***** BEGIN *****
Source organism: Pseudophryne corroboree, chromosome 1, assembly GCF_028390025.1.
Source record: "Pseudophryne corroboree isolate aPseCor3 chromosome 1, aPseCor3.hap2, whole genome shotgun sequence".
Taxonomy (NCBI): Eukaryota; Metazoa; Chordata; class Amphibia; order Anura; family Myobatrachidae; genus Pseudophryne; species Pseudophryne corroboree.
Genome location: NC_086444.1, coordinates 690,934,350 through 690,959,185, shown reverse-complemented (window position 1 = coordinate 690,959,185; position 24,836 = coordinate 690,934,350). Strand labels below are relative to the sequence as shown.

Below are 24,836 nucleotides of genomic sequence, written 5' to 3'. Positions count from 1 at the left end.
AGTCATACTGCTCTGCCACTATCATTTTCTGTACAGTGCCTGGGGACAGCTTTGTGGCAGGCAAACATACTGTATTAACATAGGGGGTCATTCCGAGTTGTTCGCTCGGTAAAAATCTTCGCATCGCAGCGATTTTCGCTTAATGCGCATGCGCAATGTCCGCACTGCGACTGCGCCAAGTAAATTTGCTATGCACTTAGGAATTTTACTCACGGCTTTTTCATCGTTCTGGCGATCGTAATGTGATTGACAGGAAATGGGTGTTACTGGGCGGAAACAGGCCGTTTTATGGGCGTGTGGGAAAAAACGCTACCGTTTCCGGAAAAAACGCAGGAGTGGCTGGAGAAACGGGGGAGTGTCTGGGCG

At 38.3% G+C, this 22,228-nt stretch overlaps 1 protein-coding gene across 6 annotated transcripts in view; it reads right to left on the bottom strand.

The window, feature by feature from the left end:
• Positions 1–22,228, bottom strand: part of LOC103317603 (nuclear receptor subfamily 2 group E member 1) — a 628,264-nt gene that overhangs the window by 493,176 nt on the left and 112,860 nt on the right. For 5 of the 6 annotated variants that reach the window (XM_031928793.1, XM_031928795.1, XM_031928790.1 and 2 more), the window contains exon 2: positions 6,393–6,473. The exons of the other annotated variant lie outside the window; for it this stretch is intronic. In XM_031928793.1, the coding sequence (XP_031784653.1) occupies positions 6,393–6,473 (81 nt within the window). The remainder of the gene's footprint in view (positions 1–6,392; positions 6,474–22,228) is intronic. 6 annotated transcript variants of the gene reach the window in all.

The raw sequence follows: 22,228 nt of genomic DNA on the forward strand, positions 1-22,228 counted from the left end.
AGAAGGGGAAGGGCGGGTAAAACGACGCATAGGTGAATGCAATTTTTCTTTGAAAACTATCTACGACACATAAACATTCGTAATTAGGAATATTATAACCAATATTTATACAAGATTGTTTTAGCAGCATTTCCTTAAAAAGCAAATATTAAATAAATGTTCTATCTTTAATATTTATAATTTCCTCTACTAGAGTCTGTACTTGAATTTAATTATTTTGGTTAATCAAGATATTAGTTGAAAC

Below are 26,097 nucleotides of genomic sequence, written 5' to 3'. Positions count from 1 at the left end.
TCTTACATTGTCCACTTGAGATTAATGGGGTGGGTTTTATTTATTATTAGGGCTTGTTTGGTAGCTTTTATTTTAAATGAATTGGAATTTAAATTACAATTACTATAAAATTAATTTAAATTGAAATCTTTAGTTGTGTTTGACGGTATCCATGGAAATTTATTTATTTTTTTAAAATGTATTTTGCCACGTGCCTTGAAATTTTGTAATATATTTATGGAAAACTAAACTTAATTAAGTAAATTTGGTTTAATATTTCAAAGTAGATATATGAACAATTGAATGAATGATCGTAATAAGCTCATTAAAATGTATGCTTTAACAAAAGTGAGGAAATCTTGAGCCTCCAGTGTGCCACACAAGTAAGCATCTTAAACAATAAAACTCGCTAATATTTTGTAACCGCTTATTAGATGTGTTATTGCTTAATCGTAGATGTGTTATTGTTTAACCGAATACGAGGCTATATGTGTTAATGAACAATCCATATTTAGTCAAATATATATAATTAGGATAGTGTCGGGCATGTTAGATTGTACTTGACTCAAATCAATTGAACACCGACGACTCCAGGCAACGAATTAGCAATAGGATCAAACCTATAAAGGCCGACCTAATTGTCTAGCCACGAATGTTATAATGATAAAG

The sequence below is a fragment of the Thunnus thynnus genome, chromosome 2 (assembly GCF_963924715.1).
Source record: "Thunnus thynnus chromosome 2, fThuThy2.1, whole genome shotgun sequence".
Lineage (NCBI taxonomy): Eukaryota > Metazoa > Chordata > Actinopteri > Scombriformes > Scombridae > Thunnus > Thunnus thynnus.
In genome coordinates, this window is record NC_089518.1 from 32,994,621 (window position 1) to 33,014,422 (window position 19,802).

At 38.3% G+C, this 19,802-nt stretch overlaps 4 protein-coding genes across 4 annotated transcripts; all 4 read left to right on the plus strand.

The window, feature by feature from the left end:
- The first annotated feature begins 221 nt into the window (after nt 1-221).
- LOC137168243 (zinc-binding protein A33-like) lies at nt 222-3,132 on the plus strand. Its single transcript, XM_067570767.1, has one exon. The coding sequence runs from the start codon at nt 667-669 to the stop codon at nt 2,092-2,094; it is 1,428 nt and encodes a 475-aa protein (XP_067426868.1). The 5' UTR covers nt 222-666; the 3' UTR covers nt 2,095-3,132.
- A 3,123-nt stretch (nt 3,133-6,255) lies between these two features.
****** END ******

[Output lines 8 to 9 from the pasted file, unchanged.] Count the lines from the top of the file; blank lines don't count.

The window, feature by feature from the left end:
• Positions 1–22,228, bottom strand: part of LOC103317603 (nuclear receptor subfamily 2 group E member 1) — a 628,264-nt gene that overhangs the window by 493,176 nt on the left and 112,860 nt on the right. For 5 of the 6 annotated variants that reach the window (XM_031928793.1, XM_031928795.1, XM_031928790.1 and 2 more), the window contains exon 2: positions 6,393–6,473. The exons of the other annotated variant lie outside the window; for it this stretch is intronic. In XM_031928793.1, the coding sequence (XP_031784653.1) occupies positions 6,393–6,473 (81 nt within the window). The remainder of the gene's footprint in view (positions 1–6,392; positions 6,474–22,228) is intronic. 6 annotated transcript variants of the gene reach the window in all.